Psychological Frame of Reference
Psychological frame of reference refers to people's perceptual frame of mind (e.g., their perception), say, when they enter a communication environment. Three major factors determine people's perception: 1) physiology, 2) past experience, and 3) needs.
The physiological condition within which a person perceives the world. The assumption is that, on one level, people in different physiological conditions have different ways in relating to the world around them. For example, while a blind person may not see anything visually, his or her senses of touch and smell are typically much stronger than those who are not blind.
Past experience also plays a vital role in determining one's perceptual frame of reference particularly about the same class of experience. As the saying goes, you would be frightened by the feeling of a rope touching you if you have been bitten by a snake. Bad experience perceptually "prepares" us to anticipate and interpret the same kind of experience in a negative light. People in such a mind-set tend to be tense, uptight, and skeptical about things or occurrences in the communication process that have had created some unpleasant experiences before.
On the other hand, good past experience tends to facilitate a more positive as well as receptive perception and attitude in people. Of course, it may also keep people more relaxed, off-guarded, or overly optimistic about the outcome of a communication; and this may produce unpleasant result unexpectedly because good past experience does not guarantee that it will always repeat itself.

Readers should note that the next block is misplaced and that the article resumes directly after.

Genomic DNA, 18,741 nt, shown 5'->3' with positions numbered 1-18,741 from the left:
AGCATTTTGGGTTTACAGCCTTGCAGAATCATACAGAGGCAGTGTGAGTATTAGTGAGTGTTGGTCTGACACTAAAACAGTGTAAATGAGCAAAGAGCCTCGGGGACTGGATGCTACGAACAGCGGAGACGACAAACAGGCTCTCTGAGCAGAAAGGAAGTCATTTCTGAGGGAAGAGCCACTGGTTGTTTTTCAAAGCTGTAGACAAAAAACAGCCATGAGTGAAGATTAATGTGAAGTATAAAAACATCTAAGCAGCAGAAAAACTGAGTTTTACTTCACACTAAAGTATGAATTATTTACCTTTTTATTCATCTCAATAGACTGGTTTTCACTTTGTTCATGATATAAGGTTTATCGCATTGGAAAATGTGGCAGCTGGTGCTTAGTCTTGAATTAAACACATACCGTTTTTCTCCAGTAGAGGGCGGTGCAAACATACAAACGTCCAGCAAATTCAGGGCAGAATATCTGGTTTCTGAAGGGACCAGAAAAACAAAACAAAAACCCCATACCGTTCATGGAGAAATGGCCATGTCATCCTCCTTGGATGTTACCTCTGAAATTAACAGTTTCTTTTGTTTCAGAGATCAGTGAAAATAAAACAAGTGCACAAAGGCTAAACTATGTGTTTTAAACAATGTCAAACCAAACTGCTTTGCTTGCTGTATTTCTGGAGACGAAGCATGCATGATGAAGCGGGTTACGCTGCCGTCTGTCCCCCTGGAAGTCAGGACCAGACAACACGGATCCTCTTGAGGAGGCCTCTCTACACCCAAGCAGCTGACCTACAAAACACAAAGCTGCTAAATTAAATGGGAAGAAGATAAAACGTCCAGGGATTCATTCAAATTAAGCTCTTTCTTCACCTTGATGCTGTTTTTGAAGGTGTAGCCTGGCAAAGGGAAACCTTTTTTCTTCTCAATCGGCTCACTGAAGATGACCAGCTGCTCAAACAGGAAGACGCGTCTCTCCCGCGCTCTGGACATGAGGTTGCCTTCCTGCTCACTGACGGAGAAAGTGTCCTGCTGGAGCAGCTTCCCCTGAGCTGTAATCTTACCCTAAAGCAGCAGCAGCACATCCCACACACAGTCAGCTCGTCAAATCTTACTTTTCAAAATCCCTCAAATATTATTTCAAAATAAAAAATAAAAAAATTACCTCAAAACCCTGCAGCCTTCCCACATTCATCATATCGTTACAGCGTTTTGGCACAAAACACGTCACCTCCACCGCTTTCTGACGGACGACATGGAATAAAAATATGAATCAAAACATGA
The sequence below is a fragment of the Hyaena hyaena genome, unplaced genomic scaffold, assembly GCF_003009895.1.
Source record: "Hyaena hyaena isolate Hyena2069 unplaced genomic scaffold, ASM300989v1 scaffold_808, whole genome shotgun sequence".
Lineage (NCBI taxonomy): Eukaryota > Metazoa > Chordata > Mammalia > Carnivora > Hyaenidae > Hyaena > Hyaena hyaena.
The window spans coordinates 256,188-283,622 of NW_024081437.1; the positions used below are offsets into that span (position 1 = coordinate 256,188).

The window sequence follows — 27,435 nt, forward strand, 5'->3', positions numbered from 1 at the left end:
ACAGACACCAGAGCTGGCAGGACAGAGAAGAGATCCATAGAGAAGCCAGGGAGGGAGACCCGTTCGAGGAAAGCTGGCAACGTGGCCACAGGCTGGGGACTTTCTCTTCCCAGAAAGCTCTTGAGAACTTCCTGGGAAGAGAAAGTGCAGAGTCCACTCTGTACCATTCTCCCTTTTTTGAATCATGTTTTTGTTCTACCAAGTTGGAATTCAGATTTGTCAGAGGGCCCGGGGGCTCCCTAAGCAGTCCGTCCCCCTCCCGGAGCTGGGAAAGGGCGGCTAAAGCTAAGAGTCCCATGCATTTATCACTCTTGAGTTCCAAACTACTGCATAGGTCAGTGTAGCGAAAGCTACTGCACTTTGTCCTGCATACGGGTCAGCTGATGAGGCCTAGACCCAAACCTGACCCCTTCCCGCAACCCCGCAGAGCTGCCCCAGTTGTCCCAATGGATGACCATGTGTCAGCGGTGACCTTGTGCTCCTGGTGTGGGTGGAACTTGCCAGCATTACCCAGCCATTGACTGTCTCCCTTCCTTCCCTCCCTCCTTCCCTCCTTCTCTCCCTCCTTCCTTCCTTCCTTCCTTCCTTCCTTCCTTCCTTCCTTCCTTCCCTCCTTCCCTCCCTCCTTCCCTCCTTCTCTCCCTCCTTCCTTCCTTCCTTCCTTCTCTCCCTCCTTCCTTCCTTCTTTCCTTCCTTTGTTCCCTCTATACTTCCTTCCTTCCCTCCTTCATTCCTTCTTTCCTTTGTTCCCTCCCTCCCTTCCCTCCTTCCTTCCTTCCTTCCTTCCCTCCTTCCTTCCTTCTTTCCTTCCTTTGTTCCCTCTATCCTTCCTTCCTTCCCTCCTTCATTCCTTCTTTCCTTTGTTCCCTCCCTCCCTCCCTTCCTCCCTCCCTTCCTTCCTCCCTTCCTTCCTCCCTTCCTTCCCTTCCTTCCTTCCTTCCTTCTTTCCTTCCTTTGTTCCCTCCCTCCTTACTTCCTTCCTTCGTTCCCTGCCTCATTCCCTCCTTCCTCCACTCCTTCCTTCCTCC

Meanwhile, the lack of any personal experience with the real thing, people, or occurrence in question can also determine people's perception. For example, many people in the U.S. hold a stereotypical view of certain minority people as being lazy or thugs--partly the result of distorted representation in the media--even though they personally do not have any real first-hand experience with the minority people they are up against. And this has created and helped perpetuate a lot of inter-racial conflicts.
People's need, be it sexual, social, financial, political, spiritual, or otherwise, is the third and equally important factor that determines our perceptual frame of reference. The ideological need of racists to maintain their sense of supremacy over people of races other than their own, for instance, often, if not always, prevents themselves from "seeing," let alone acknowledging, the achievements of the people the racists are up against. On another, more overt level, people's needs determine their motivation for engaging in a communication process.